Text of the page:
Climate talks resume online as pressure to act grows
For the first time since 2019 and following a flurry of net-zero pledges from the world's largest emitters, UN climate negotiations resumed Monday in a virtual format less than six months before the crunch COP26 summit.
The talks, nominally hosted by the United Nations climate change programme in the German city of Bonn, will all be online and informal, meaning that no decisions will be taken during the three-week discussions.
But with increasingly dire climate warnings from scientists, the pressure for progress to be made on a number of thorny issues is high.
"We meet in the shadow of a global crisis, unprecedented in scope and scale," UN climate chief Patricia Espinosa said in opening remarks via video link.
In 2018, countries agreed to many elements of the "rulebook" of the landmark Paris climate agreement signed three years earlier, governing how each nation implements its goals under the deal.
But several issues remain unresolved, including rules about transparency, carbon markets, and a unified timeframe for all countries to ratchet up their emissions cuts.
At the last UN climate summit in December 2019, countries also failed to agree upon a universal system of reporting on spending on measures to combat and adapt to climate change.
This year alone several large emitters including the US have committed to make their economies carbon neutral by mid-century.
Espinosa welcomed these pledges—which under Paris should increase in scope every five years.
But she added: "Our current trajectory is not in line with the climate goals of the Paris agreement," which aims to limit global warming to below 2C.
"It's time to get the job done."
One of the thorniest debates during recent UN climate talks has been Article 6 of the Paris agreement, which deals with the trade of emissions cuts.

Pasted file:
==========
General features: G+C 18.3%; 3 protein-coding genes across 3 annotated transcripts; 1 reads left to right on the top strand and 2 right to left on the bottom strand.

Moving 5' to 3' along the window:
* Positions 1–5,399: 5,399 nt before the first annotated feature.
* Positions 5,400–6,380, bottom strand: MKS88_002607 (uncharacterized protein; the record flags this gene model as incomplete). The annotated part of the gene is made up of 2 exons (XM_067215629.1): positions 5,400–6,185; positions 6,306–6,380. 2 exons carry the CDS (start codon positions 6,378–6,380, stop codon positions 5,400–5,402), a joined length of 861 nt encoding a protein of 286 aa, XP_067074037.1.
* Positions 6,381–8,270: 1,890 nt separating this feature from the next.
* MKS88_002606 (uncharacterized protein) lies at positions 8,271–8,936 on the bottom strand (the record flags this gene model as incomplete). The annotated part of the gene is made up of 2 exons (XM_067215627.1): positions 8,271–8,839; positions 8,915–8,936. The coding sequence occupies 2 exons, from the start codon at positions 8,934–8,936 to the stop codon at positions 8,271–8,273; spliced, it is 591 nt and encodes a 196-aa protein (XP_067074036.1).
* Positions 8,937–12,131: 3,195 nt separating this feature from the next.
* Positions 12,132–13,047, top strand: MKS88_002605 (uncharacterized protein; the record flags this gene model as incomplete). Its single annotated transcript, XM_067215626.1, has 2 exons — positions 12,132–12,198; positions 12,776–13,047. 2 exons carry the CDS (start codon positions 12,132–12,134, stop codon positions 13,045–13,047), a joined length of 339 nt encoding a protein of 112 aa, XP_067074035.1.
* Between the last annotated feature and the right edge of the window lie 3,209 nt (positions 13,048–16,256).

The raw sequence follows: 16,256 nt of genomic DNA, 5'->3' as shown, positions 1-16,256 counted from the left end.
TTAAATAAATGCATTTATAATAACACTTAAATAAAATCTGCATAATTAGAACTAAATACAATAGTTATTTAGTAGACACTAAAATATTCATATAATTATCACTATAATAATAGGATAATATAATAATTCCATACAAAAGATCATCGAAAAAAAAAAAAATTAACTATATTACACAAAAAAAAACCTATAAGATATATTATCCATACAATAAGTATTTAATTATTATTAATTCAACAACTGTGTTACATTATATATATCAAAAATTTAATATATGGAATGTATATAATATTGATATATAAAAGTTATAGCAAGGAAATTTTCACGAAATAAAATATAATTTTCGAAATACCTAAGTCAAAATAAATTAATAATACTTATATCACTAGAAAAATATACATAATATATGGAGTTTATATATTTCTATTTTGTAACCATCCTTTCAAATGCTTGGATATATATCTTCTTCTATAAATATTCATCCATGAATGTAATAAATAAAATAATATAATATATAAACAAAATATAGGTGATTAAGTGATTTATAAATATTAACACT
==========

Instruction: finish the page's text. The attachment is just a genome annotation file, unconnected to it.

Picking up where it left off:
A major sticking point remains over rules to avoid double counting emissions reductions within both bilateral and international carbon markets.
Some wealthy nations without the natural resources—forests, for instance—to mitigate their contribution to climate change have spent huge amounts on projects to preserve those habitats in other countries.
Currently both the buying and selling nations may count the project towards their domestic climate action, opening the door for the same cut to be counted twice.
Teresa Anderson, climate policy coordinator for ActionAid International, said it was vital that negotiations don't "crank open loopholes that let big polluters carry on business-as-usual".
Covid-19 forced Britain and the UN to shelve talks originally scheduled for last year in the Scottish city of Glasgow until the end of 2021.
As the pandemic continues to rage, particularly among developing nations most vulnerable to the impacts of climate change, negotiators will need to achieve tangible progress during the three-week Bonn talks.
"The absence of a COP left a tremendous amount of work to be done... if we want to deliver at Glasgow," said Marianne Karlsen, chair of a major technical forum at the UN-led negotiations.
The two-week sessions—expanded this year to three—normally involve thousands of representatives from more than 180 countries, and often rely on behind-closed-doors bargaining between delegates to get deals done.
Karlsen said the virtual configuration of talks was "not ideal at all".
"We really wanted to be able to have all the interactions of when we meet in person but there was no other option," she said.
As well as technical discussions, focus over the three-week negotiation session will be on how richer nations fulfil their promise to help finance other countries' fight against and adaptation to the impacts of climate change.
"These countries have access to the same science as we do so they know better, they have more money that we do, so they can do better," said Diann Black-Layne, head of the small island state negotiating bloc.
"Climate Finance is not development finance. Finance needed to recover after a hurricane is not development Finance," she added.
"So let's be clear: Climate Finance pays for the impact of pollution of others."
© 2021 AFP